Internationally, the pressure on Uganda continues. On Tuesday, Democratic U.S. Sen. Ron Wyden of Oregon called for a review of Uganda’s preferred trade status as a result of the country’s proposed anti-LGBT bill — a bill that would make homosexuality punishable by life imprisonment or death. Wyden said in a press release that passage of the bill would be a violation of the African Growth & Opportunity Act, which authorizes duty-free importation of certain goods from preferred status countries. He also sent a letter to Secretary of State Hillary Clinton and U.S. Trade Representative Ron Kirk to request that they “communicate immediately to the Ugandan government, and President Yoweri Museveni directly, that Uganda’s beneficiary status under AGOA will be revoked should the proposed legislation be enacted.”
Protests by American and other foreign leaders may have had some effect on Uganda’s president. On Tuesday, Museveni said that the country must take into consideration its foreign policy interests when debating an anti-homosexuality bill. He was quoted as saying, “The prime minister of Canada came to see me and what was he talking about? Gays. Prime Minister Gordon Brown came to see me and what was he talking about? Gays. Mrs. Clinton rang me. What was she talking about? Gays.”
Meanwhile, in Malawi, the lawyers of Steven Monjeza and Tiwonge Chimbalanga, the couple arrested for holding a wedding ceremony last December challenged
the constitutionality of the nation’s homosexuality ban. Homosexuality is punishable in Malawi by up to 14 years in prison.
The religious venom that fuels much of the hatred such as that in Uganda and Malawi spewed forth from the Vatican this week. Reacting to Portugal’s move to legalize same-sex marriage, Pope Benedict XVI called laws enabling such marriages an “attack” on nature.
In Northern Ireland, a rabid homophobe who likewise fanned anti-LGBT sentiment got her comeuppance. The hypocrisy of Parliament Member Iris Robinson was revealed last week when reports came out that she had an affair with a teenage boy. Moreover, she solicited loans for her young lover to open a business. The May-December romance occurred in the summer of 2008, when Robinson was making a name for herself as a bigot, hurling a string of offensive comments about homosexuality.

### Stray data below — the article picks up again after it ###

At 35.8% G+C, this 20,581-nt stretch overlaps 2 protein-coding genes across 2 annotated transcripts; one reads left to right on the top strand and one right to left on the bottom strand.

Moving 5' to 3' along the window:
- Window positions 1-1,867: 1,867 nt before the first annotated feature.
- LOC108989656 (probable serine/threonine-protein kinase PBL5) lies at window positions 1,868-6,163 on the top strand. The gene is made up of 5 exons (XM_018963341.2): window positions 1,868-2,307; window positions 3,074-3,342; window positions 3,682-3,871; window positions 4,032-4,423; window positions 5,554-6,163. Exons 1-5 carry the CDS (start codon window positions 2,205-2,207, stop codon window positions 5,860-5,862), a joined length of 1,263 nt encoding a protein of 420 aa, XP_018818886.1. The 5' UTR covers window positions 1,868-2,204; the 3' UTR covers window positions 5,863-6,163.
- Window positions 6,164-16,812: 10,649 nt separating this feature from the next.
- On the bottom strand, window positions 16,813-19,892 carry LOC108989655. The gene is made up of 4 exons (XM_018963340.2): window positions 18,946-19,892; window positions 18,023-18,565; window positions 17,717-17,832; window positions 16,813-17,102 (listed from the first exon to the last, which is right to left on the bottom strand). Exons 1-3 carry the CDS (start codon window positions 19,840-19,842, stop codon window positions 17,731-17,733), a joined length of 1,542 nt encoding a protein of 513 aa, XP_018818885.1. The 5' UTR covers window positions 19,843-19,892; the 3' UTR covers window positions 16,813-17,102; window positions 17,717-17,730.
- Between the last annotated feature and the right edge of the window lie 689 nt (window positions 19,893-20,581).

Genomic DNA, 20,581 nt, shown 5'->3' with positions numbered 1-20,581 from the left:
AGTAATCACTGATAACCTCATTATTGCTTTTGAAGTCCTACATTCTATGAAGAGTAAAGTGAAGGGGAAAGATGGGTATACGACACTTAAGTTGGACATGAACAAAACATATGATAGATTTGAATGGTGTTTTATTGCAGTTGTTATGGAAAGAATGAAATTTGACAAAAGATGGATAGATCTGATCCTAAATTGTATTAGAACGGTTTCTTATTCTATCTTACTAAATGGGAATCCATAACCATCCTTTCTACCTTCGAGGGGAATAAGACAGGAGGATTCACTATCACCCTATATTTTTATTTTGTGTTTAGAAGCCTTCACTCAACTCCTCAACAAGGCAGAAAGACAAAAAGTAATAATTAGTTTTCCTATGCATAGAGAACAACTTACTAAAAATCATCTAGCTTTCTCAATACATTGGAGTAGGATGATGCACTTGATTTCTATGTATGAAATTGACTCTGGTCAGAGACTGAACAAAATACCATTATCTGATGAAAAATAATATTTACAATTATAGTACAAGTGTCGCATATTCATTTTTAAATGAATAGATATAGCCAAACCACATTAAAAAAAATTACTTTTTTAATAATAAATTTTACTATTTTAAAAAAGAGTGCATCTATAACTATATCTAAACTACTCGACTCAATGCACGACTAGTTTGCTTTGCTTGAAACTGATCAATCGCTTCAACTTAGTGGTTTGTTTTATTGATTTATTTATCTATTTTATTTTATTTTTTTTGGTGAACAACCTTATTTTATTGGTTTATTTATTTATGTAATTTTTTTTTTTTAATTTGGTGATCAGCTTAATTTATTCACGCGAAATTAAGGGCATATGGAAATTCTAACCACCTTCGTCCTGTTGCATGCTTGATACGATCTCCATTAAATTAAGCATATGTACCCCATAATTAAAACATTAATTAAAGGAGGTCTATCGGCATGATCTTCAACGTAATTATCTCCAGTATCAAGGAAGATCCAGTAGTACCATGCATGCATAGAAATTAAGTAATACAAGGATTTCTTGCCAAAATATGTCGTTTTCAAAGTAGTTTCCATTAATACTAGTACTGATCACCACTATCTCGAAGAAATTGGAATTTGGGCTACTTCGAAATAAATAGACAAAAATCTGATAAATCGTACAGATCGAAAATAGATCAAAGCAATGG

In Japan, the transgender community suffered a setback this week. A trans man who had a child with his wife was informed by officials that his child was classified as illegitimate. The 27-year-old man transitioned in 2008 and later that year, his wife gave birth to a son using his brother’s sperm. The decision to class his child as illegitimate was based on the grounds that a couple of the same gender cannot have a child.
But in China, the LGBT community continues to gain visibility and officially sanctioned tolerance. On Wednesday, the state newspaper splashed a front-page photo of the country’s first publicly “married” gay couple. Today, China’s first gay pageant is being held in Beijing to choose a representative for the Mr. Gay World contest in Norway next month. And this weekend, the top state-run radio network plans to launch a new program about AIDS that features an HIV-positive host. It’s not clear, however, whether the host is gay. Still, homosexuality remains a sensitive issue in China. It was only decriminalized in 1997 and it was officially considered a form of mental illness until 2001. Same-sex marriages or civil unions have no legal standing.
In South Africa, there appeared to be some confusion over Olympic athlete Caster Semenya’s future. On Wednesday, her coach told the Associated Press that her lawyers confirmed she could compete internationally despite the ongoing controversy over her gender. However, her lawyers later said that they are still working with international track officials to settle the matter.
Finally, in Italy, plans to open one of the world’s first prisons for transgender inmates surfaced. The prison, which will accommodate about 30 people, is expected to house inmates who mainly have convictions for drug-related offences and prostitution. It is thought that Italy has a total of some 60 transgender prisoners. Until now, transgender prisoners have been located in women’s prisons and are often segregated.